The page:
Also in Pool A are Wales, who finished 4th in the 2011 tournament. Wales’ Six Nations adventure was an interesting one. Losing at home on the opening night of the tournament to England was far from the perfect start, however four consecutive wins meant a 3rd place finish as their reward. As mentioned before, this could easily have been 1st. Italy were destroyed and Ireland suffered their only defeat in what was one of the games of the contest.

Wales have never won the World Cup, and they will not be favourites to change that fact come September. However some would say that they have just as much chance as England. Many of their players ply their trade in England, whilst the Millennium Stadium will host their group matches against Fiji and Uruguay. This home advantage would have suited them better against Australia and England, but beggars can’t be choosers.

They surprised many with their finish in 2011, so if certain circumstances fall their way, Wales could easily match or surpass this. Particularly if George North can remain conscious over the summer, Wales shouldn’t be discounted. Write them off at your peril.


Joe Schmidt’s side retained the Six Nations trophy after a dramatic final day. The favourites for the tournament, Ireland made hard work of this. Losing to Wales forced them into having to defeat Scotland by a fair margin. However they did just that, and cemented themselves as a reasonable bet to win the World Cup too.

That said; South Africa, Australia and New Zealand are all favourites too. Ireland’s group is much kinder than England and Wales. France and Italy will be familiar opponents, whilst Canada and Romania should be dispatched easily. 2011’s World Cup wasn’t a great campaign for Ireland, however under Schmidt’s leadership, Ireland seem a revitalised squad. Like all the other sides, the summer internationals will uncover whether the Six Nations champions have the grit to overcome the southern hemisphere sides and cap off a tremendous 2015. This will also be their first World Cup without icons Ronan O’Gara and Brian O’Driscoll.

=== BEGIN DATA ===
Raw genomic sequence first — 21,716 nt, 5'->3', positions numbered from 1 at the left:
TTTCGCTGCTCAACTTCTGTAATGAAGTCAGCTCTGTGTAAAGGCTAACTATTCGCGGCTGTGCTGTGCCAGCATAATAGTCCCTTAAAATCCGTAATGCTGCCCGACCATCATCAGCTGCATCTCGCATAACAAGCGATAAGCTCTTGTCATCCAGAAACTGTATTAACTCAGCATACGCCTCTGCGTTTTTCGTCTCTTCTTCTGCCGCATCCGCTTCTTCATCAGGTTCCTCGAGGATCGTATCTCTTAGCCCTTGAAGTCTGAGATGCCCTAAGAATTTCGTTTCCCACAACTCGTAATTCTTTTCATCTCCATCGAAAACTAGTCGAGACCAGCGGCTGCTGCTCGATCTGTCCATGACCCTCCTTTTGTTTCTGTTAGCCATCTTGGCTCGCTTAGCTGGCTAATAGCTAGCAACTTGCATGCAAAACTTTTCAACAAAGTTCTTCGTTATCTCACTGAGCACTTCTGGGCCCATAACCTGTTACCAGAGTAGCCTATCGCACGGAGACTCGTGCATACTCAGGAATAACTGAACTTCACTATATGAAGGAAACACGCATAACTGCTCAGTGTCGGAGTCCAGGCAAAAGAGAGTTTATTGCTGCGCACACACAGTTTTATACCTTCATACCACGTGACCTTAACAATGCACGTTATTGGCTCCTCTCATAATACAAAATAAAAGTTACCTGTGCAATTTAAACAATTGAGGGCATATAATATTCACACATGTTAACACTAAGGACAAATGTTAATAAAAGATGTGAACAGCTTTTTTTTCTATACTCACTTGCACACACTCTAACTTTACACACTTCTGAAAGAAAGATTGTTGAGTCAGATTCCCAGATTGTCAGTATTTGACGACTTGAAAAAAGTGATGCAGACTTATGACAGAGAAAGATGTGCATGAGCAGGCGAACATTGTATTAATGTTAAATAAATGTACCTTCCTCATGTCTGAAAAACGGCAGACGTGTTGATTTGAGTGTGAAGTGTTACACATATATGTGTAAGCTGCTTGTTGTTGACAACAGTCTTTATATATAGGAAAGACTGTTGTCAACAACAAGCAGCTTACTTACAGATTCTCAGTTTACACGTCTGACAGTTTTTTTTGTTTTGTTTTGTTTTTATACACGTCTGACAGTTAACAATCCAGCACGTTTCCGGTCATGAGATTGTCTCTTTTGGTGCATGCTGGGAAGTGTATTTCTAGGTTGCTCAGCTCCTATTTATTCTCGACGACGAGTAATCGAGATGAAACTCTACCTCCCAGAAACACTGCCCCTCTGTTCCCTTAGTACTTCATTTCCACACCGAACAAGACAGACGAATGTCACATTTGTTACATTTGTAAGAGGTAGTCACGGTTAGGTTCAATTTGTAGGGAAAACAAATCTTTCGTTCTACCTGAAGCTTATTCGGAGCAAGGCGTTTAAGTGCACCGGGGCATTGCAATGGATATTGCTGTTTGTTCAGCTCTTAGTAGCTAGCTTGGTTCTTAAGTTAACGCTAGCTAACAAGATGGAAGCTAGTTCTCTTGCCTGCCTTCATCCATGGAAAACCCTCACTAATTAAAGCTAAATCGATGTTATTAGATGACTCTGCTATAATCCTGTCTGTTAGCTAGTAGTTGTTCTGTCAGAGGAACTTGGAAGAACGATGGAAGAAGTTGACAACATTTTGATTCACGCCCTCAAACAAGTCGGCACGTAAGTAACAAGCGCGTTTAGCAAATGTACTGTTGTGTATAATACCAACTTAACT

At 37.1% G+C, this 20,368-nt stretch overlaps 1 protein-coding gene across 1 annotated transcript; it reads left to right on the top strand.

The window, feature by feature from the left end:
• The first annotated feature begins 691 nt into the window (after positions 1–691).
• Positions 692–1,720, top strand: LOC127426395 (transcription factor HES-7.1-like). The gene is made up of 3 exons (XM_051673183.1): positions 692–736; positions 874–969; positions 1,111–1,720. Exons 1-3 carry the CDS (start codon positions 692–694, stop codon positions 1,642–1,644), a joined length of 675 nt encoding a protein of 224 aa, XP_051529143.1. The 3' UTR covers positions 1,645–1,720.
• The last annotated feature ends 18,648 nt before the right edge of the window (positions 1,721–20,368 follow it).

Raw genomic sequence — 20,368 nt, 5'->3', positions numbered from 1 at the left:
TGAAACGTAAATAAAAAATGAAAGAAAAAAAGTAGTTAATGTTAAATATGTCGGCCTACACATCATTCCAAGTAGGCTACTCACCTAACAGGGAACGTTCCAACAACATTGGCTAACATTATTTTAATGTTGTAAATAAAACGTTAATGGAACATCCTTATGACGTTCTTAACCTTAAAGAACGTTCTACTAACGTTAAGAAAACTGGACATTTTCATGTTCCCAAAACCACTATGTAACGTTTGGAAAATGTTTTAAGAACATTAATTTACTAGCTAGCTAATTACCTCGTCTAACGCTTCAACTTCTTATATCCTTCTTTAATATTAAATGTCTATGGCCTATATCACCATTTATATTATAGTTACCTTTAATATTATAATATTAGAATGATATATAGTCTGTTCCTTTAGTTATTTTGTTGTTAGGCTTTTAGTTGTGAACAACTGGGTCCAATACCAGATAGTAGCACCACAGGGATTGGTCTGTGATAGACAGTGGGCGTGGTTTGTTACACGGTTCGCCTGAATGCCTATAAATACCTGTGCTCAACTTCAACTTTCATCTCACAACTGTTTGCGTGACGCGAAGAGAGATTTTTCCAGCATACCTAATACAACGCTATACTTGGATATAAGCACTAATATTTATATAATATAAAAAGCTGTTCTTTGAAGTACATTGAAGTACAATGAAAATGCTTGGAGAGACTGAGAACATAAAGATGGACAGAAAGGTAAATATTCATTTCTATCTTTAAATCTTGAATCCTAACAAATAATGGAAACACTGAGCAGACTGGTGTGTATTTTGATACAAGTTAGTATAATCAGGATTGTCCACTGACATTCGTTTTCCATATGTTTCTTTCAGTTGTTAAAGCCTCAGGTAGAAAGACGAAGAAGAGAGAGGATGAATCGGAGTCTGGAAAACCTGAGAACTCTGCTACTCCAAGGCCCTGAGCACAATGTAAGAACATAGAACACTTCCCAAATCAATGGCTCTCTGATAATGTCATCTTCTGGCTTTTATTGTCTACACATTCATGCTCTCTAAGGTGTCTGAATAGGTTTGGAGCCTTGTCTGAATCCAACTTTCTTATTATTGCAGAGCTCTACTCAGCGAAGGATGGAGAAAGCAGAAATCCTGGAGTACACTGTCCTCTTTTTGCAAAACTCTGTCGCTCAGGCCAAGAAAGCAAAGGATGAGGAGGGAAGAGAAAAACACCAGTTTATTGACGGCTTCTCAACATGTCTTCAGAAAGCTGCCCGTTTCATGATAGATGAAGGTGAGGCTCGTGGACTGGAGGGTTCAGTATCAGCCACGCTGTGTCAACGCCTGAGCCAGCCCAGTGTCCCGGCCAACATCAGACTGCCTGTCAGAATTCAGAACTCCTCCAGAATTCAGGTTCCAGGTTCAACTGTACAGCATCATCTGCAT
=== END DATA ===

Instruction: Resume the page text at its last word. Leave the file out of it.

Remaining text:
Let’s be honest, not even die hard Scottish fans expected much from the Six Nations. However most would have hoped for one victory at least. Alas, their loss to Italy ultimately consigned Scotland to their second wooden spoon in four years.

However Scotland fans shouldn’t be too pessimistic. Their group is perhaps the easiest to progress from. South Africa should top Pool B, with Samoa, Japan, the USA and Scotland left to fight for 2nd place. Scotland have never lost to Japan or the USA, and only once to Samoa. So Scotland’s probable target of reaching the knockout stages should be achieved, anything else after will be a bonus. Particularly since this will likely be the last World Cup for Jim Hamilton and props Geoff Cross and Euan Murray.

In the meantime, the nations’ coaches will hope that their stars make it out of their club’s season intact, and pray for a positive round of summer internationals. For us, all we can do is wait for Autumn.